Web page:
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There’s plenty of swanky dining in West Dorset if you really want it, but to get under the skin of the region, it pays to forego lily-gilding and head for the kind of unpretentious, easy-going eateries that reflect the area’s rural footings.
From Weymouth to Lyme Regis, the mammoth Jurassic Coast and the rolling hills of Thomas Hardy’s Wessex are home to ramshackle beach cafés and hidden farmhouses, quirky street food hangouts and time-honoured, in-the-know institutions.
West Dorset’s restaurants also make admirable use of locally sourced produce gleaned from acres of verdant countryside and miles of unspoilt coastline. Elsewhere, the region’s mild, temperate climate makes it hard to beat for the basics.
An easy-going alternative to the five-star allure of its well-to-do neighbour, Summer Lodge, the Acorn Inn (aka The Sow & Acorn in Hardy’s Tess of the D’Urbervilles) booms cosy, country charm from every nook and cranny. But don’t let the chintz fool you – the kitchen here means business.
This refurbished, 17th-century coaching inn was the figurehead for a new era in West Dorset dining when it opened in 2006, and it’s still a reliable option for relaxed suppers in boutique surroundings. The all-day, brasserie-style menu is also good for simple lunches and meaty treats such as home-reared lamb.
A little slice of laid-back lovin’ on the otherwise bleak shores of Portland, the Crab House Café brings some typically tropical vibes to the region. Sit under pink straw umbrellas and graze on stir-fried crab with ginger, chilli and garlic while the sea laps at your feet.
If you can find it underneath all the greenery, this pretty garden café has lashings of Enid Blyton charm, including hefty cream teas, a peanut butter-led menu for the little ones, and an attractive BYO policy in the evening.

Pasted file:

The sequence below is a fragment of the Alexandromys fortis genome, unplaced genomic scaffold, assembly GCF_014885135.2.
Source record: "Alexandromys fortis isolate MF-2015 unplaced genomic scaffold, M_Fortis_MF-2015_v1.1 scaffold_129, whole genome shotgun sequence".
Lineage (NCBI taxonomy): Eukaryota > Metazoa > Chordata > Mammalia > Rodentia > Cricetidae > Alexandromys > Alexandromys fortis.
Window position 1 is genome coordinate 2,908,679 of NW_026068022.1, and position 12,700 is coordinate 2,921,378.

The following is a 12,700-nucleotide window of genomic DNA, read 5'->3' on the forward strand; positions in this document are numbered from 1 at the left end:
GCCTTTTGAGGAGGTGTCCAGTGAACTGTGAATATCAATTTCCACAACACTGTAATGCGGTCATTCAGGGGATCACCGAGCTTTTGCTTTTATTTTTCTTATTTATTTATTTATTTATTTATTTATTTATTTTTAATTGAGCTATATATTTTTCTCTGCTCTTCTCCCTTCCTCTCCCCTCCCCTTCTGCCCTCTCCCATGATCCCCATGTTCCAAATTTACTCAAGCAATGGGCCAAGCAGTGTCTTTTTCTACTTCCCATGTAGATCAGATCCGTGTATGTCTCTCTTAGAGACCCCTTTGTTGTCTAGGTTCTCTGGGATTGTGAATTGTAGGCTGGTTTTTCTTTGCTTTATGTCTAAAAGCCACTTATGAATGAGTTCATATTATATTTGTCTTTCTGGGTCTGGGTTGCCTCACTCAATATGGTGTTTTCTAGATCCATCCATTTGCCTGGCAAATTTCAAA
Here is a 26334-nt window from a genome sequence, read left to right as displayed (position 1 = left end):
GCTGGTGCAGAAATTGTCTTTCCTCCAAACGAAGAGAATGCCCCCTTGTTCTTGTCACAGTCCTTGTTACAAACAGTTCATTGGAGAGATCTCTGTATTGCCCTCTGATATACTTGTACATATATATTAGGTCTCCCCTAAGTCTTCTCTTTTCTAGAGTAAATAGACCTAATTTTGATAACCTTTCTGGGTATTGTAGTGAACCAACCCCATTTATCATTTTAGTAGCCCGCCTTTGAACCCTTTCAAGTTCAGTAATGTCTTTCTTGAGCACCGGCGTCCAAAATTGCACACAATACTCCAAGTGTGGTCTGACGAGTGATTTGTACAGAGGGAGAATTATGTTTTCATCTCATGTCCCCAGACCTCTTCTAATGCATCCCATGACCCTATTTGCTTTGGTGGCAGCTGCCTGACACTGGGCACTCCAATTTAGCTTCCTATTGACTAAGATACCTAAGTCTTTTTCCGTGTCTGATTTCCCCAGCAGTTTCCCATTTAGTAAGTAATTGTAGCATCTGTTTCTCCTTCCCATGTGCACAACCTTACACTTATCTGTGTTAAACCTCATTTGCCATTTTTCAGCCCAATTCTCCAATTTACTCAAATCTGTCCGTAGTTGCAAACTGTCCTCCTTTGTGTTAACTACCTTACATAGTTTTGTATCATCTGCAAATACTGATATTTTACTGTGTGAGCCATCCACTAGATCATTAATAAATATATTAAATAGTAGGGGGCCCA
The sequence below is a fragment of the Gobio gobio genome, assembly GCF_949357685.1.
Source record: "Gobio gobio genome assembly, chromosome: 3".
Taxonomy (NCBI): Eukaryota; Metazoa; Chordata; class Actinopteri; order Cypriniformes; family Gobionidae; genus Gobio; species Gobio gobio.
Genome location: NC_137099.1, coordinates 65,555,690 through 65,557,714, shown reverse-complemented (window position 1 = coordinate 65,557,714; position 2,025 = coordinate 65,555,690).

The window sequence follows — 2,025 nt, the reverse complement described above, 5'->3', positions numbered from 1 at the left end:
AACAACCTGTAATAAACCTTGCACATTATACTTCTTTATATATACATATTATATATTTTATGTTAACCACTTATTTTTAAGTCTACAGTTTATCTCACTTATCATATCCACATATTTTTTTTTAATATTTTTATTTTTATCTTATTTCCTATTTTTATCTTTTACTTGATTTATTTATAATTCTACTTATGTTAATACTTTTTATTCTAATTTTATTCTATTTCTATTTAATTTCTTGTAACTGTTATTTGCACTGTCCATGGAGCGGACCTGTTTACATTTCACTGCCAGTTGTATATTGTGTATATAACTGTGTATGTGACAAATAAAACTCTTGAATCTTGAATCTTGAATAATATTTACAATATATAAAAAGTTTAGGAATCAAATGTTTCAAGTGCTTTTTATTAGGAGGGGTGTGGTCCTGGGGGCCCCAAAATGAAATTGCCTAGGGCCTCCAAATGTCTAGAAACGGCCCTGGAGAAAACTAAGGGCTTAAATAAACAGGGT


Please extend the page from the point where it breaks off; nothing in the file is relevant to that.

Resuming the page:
If you like your fish and chips served in a vinegar-soaked bag with an unnecessarily small wooden fork, this is the place for you. In the heart of Weymouth’s kiss-me-quick backstreets, F&F is unashamedly traditional, but without a whiff of stale fat or lifeless batter.
There isn’t a greasy spoon in sight at this perennially popular beach café on prime National Trust land – just plenty of fresh seafood, homemade cakes and – thanks to some beefy awnings and industrial-strength patio heaters – a great year-round location.
The prices are more Chelsea than South Coast, but there’s no denying that Dorset’s prodigal son Mark Hix knows his onions – as well as his seafood. Perched high above Lyme Regis, with views of the iconic Cobb harbour, this is one of the loveliest locations in the region – complete with an all-new terrace for summer evenings.
Dorset has gone bonkers for posh pizza, and leading the Jurassic Coast charge is Jalopy – a vintage Peugeot J7 van complete with a wood-fired oven, transported from the depths of southern France to the market streets of Bridport and beyond. A runner-up in the British Street Food Awards, Jalopy is now a must-visit for local devotees.
An original among West Dorset restaurants, the Riverside put fine fish suppers on the menu in the region long before local boy-turned-celeb restaurateur Mark Hix rolled his first pollock fish finger. Floating like a palace above the river Brit as it joins the sea, this place is forever busy.
MasterChef winner Mat Follas opens up his bag of foraged delights at this smartly rustic restaurant overlooking the square in elegantly heeled Beaminster. His food is earthy and man-sized – no wonder Wild Garlic hums with a steady trickle of TV fans and curious locals.